Despite increasingly stringent data privacy regulations and compliance requirements, data privacy and data intelligence can coexist
The General Data
Protection Regulation (GDPR) in the European Union, the California Consumer
Privacy Act (CCPA) in the United States, and the growing list of global
consumer data protection regulations are putting new pressure on financial
institutions. These data restrictions, combined with the growing
reluctance of increasingly well-informed consumers, are complicating the
process of acquiring data, making it all the more difficult to derive valuable
intelligence. Balancing data privacy and data
intelligence has become a digital house of cards — one that’s fragile, to say
the least, and an issue that the financial sector is struggling to navigate.
Today’s leading organizations that have a lot
to answer for. Voracious and non-strategic collection of data from all customer
touchpoints has created vast lakes of decaying data that offer far fewer
insights than originally promised.
Meanwhile, the cost of managing that data is rising. On top of the
expense of storing and analyzing the data and complying with new regulations,
organizations must hire highly skilled talent.
Beyond the complexity of data management is
the necessity to glean actionable intelligence from the data. For big data
acquisition to be worth the complexity it introduces, organizations need to get
real value from their efforts. Instead, most companies are still just
collecting as much data as they can, and hoping it will give them the
intelligence they need.
companies want to know as much as possible about the customer, so they can
create targeted, personalized
experiences and stand out in a crowded market. Yet customers are often averse
to the idea that those companies are keeping a record of their every thought
and action. This tension is creating a rift in the business-customer
This has to change.
For companies in the financial sector to
benefit from data while addressing consumer privacy concerns, complying with
regulations and all the while providing a frictionless customer experience,, a
less-is-more approach is necessary. The
view that ‘more’ data equals ‘more’ intelligence isn’t always true. In fact,
simply collecting vast quantities of data with no strategy in place for how to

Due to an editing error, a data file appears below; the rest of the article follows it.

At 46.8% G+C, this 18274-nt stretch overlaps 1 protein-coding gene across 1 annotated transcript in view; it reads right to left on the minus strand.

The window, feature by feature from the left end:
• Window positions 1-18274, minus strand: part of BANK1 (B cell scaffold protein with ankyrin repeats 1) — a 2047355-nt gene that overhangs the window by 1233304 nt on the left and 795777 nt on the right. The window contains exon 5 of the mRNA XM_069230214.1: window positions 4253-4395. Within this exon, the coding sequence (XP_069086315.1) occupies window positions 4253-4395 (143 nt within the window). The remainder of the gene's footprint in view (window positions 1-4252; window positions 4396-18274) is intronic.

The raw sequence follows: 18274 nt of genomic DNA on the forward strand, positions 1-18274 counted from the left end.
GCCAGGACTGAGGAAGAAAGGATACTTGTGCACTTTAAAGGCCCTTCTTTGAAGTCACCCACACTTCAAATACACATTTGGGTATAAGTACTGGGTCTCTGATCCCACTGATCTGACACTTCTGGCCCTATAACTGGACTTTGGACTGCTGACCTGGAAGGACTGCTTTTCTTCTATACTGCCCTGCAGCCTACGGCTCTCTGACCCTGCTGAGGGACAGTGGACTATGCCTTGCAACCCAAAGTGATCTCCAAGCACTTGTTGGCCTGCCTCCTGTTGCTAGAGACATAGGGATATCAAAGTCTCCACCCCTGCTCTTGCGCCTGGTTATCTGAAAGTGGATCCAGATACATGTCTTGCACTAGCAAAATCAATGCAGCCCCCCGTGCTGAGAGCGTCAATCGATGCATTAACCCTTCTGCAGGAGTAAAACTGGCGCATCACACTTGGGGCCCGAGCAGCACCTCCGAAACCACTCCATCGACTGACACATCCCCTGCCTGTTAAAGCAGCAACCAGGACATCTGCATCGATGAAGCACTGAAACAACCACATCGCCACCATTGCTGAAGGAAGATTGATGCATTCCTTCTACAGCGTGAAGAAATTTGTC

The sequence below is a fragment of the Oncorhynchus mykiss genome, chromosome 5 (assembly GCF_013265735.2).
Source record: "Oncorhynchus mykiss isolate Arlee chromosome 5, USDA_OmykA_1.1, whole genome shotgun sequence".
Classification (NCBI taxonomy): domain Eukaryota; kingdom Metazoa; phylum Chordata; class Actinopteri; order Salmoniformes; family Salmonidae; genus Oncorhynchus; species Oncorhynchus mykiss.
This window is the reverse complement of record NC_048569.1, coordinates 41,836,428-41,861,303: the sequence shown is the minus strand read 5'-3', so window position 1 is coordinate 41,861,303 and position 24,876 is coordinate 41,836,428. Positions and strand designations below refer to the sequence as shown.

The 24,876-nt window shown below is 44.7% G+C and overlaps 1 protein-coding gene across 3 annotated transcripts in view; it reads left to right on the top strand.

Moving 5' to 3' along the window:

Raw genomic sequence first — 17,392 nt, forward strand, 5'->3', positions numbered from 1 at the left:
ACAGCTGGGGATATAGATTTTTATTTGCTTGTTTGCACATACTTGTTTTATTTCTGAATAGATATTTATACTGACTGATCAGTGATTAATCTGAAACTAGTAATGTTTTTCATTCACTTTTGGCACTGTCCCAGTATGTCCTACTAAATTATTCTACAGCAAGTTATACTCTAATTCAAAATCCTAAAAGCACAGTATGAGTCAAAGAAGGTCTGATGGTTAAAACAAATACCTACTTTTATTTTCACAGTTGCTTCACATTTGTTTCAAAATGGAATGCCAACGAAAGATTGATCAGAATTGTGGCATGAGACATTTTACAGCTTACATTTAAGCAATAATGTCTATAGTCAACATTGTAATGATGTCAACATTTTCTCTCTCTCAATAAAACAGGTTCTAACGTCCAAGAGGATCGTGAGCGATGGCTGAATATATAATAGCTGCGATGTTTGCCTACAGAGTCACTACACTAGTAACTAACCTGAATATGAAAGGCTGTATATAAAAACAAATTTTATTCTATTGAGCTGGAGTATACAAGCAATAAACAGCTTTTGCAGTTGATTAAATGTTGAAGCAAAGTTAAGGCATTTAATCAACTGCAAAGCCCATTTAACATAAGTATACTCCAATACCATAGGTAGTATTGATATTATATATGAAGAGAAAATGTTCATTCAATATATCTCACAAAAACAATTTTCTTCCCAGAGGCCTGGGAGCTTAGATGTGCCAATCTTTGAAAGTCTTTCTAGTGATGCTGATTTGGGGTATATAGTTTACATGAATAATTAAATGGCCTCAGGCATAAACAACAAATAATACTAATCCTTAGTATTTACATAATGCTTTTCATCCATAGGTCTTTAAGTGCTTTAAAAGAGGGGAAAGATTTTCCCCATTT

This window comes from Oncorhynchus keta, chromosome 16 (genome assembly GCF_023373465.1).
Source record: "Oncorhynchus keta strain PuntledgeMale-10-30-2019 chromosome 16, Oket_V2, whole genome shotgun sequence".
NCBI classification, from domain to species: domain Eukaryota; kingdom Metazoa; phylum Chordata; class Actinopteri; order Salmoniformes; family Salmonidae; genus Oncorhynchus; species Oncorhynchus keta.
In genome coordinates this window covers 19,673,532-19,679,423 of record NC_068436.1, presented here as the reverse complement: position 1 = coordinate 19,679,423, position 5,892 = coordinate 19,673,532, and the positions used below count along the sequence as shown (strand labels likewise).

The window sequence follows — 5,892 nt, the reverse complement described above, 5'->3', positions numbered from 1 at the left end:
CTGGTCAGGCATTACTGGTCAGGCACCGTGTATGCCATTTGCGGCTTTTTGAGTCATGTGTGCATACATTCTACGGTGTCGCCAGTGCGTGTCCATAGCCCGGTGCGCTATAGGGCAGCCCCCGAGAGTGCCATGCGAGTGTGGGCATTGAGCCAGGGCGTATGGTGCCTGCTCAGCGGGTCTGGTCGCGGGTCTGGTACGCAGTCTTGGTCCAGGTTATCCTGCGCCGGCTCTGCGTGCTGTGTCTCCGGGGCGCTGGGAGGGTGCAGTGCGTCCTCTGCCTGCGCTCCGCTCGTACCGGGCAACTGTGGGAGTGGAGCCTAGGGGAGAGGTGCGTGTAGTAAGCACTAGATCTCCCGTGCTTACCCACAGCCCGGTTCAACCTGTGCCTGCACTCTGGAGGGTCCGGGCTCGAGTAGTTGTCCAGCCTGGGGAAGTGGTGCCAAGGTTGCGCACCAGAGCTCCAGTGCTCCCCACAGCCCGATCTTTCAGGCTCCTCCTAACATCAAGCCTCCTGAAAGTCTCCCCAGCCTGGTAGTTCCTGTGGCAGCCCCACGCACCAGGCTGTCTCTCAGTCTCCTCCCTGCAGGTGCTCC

use it can put both the company and the customer at risk.
Without a plan for how to manage and leverage
data effectively to produce actionable intelligence, companies can open the
door to data leaks, breaches, fraud, and security vulnerabilities. Organizations that fall victim to such
attacks face reputational damage, regulatory punishment, consumer backlash, and
— at worst — financial collapse.
To truly benefit from data while achieving
compliance, banks must focus on collecting data that’s highly relevant and
using it to extract insights that are smarter, more focused, and targeted. Although this may sound counter-intuitive,
less data, when processed correctly can deliver improved insights into customer
behavior and engagement, enabling a financial financial institution to take the
necessary steps to differentiate and disrupt.
The In “Centralizing Intelligence with
Advanced Feature Engineering,” Dr. Yinglian Xie, cofounder and CEO of
DataVisor, examines the best platform and approach to drive deeper data
intelligence and results. The ebook focuses on how companies can leverage
relevant data through features engineering, an essential process for building
advanced machine learning models.
Leveraging this approach, you can analyze aggregated datasets with precision.
For example, you can calculate the total number of transactions processed from
a particular device where the amount of each transaction exceeds a specified
threshold. This approach offers significant insight into business and customer
behavior — and you don’t need individual transaction amounts to see the
Holistic data analysis at the group level
enables financial institutions to unlock trends, patterns, and commonalities
and uncover actionable insights that wouldn’t be visible at an individual
level. Derived data can also determine multiple additional features from one
single data point for even richer intelligence. With these techniques,
companies can better align their efforts with evolving big data regulations,
while improving the quality and depth of the data.
Leaders and innovators in the banking sector
are under far greater regulatory pressure than many other industries, and, as a
result, must harness technologies such as machine learning and artificial
intelligence to get more value with less data. To this end, a new approach to
data analysis that reduces risk while maximizing data efficiency and customer
acceptance emerges. This enables organizations in the financial services
industry to balance ethics and regulatory compliance with intelligence to
create cohesive solutions that maximize results.